Bob Kenny was the first player recruited from a Sydney club to play in the VFL. He debuted in 1899 and played just two games for St Kilda. He was followed soon after by John Stephenson, who was recruited from the Balmain football club and played 10 games for Essendon in 1907. Marshall Herbert, a recruit from Redfern, was the most successful of these early Sydney recruits, as he played 51 games with the Pies from 1908 to 1910. At this stage it should be noted that the only major football code that competed with Australian football in Sydney for players was rugby union, as rugby league was not played in Sydney until 1908.

1910s
The 1910s was a decade that resulted in the recruitment of two Sydneysiders who had a significant impact in the VFL.

STAR PLAYERS: Bob Merrick and Chris Laird.  Recruited from East Sydney, Merrick established a goal-kicking record for his adopted Victorian team of Fitzroy in 1919 when he kicked a total of 12 goals in a match. This feat of 12 goals in a match was never bettered by any other Fitzroy player in the history of that club. Bob headed Fitzroy’s goalkicking list each year between 1919-22.

The other Sydneysider to have an impact in the big league during this decade was Chris Laird. He was recruited from the eastern suburbs club of Paddington and is one of the few players in the history of the game to live the dream of kicking a clutch goal in a grand final with just vital seconds remaining in the match. Laird changed the fortune of the 1918 VFL grand final when he kicked the winning goal for South Melbourne with less than a minute remaining in the match.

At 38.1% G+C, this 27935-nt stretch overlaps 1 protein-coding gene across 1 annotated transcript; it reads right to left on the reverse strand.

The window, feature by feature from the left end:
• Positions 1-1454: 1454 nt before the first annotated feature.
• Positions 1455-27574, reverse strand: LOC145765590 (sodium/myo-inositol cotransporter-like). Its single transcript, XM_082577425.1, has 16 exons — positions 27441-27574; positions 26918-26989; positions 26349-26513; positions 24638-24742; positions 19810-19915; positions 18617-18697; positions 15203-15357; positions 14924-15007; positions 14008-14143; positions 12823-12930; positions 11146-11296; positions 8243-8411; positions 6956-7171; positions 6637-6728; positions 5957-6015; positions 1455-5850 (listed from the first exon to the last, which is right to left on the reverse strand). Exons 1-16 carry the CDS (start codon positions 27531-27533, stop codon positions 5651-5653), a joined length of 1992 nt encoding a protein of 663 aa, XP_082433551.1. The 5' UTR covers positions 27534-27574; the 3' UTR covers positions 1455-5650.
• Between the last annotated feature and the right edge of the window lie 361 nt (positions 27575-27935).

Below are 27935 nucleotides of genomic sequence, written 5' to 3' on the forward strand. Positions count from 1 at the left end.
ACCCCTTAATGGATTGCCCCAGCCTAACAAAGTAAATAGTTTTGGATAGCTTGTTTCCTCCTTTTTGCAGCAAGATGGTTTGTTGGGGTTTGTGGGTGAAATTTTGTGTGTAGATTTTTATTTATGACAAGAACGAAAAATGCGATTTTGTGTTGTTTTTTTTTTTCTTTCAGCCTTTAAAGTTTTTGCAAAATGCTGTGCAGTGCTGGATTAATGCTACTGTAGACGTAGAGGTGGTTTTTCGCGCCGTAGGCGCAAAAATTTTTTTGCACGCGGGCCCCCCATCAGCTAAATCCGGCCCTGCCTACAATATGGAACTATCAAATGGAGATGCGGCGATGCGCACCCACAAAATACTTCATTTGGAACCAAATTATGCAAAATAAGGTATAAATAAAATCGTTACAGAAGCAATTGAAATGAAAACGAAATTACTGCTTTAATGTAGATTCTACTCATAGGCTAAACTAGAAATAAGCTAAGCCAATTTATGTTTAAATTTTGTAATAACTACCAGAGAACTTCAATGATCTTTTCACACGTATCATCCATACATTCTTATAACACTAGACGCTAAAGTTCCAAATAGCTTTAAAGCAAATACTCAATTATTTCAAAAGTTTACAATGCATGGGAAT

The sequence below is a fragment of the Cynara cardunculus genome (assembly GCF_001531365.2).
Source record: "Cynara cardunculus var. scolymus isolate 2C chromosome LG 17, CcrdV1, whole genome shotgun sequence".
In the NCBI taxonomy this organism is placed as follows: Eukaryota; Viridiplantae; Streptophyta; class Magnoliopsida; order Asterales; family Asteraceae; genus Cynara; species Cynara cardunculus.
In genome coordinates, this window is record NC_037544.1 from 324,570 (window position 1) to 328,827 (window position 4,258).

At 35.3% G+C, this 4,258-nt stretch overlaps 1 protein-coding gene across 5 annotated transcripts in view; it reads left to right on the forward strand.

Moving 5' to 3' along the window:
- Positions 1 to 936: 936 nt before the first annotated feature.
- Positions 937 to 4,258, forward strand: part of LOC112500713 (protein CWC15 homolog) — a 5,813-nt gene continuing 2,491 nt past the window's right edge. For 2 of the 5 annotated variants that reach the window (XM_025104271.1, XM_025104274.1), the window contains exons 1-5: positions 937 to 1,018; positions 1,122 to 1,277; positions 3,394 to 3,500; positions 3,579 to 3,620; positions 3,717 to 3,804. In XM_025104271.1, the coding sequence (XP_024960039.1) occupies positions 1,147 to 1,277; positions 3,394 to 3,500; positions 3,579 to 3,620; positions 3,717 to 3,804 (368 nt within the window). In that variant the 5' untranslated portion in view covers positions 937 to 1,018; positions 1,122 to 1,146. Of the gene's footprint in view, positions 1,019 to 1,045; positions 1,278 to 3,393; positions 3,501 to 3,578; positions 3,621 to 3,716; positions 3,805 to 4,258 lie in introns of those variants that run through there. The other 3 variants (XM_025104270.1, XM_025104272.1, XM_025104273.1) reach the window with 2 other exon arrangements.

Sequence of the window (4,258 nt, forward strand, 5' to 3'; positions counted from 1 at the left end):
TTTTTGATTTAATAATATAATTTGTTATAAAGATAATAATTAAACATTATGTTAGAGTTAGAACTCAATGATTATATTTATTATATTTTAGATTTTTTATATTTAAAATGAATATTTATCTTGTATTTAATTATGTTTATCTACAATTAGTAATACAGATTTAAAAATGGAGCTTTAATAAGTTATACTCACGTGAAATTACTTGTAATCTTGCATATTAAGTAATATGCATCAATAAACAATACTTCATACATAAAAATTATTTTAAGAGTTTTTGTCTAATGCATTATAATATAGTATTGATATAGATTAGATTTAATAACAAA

1920s
The 1920s saw a twofold increase over the previous decade in the number of players from Sydney making the transition to the best Australian football competition in the land. Six Sydneysiders played in the VFL in the 1910s and as many as twelve Sydneysiders were recruited in the 1920s.

Fred Davies, who was another recruit from Sydney’s Eastern Suburbs, was the pick of the
Sydney recruits in this decade. His most notable achievement was being named as the captain of Fitzroy in 1934. Nevertheless, few of the other Sydney players had a large impact during this decade.

1930s
Ten players from Sydney made the transition to the VFL in the 1930s. The pick of the players was Newtown’s Reg Garvin.

STAR PLAYER: Reg Garvin
Before he played football for the Sydney club of Newtown,
Reg Garvin had played soccer and rugby. Garvin was recruited from Sydney by St Kilda and he was a star player for that club, as he won the Saint’s best and fairest award in
1941 & 1944 and also captain-coached the club.

1940s
The 1940s was a decade in which there was a noticeable drop-off in the numbers of high quality players making their way from Sydney clubs to the VFL, obviously due to WWII. Ron Hall, from St George, was one of only two players recruited from Sydney to the VFL in the 1940s. The other player was Arthur Richardson, who played just five games for the Swans.

1950s
The 1950s was another decade in which only a small number of Sydney players were recruited to the top league.  One of the recruits, however, had a large impact in the VFL.

STAR PLAYER: Roger Duffy –
Another Newtown player.   Duffy played his junior football for the South Sydney Australian football club and then for the nearby rivals Newtown.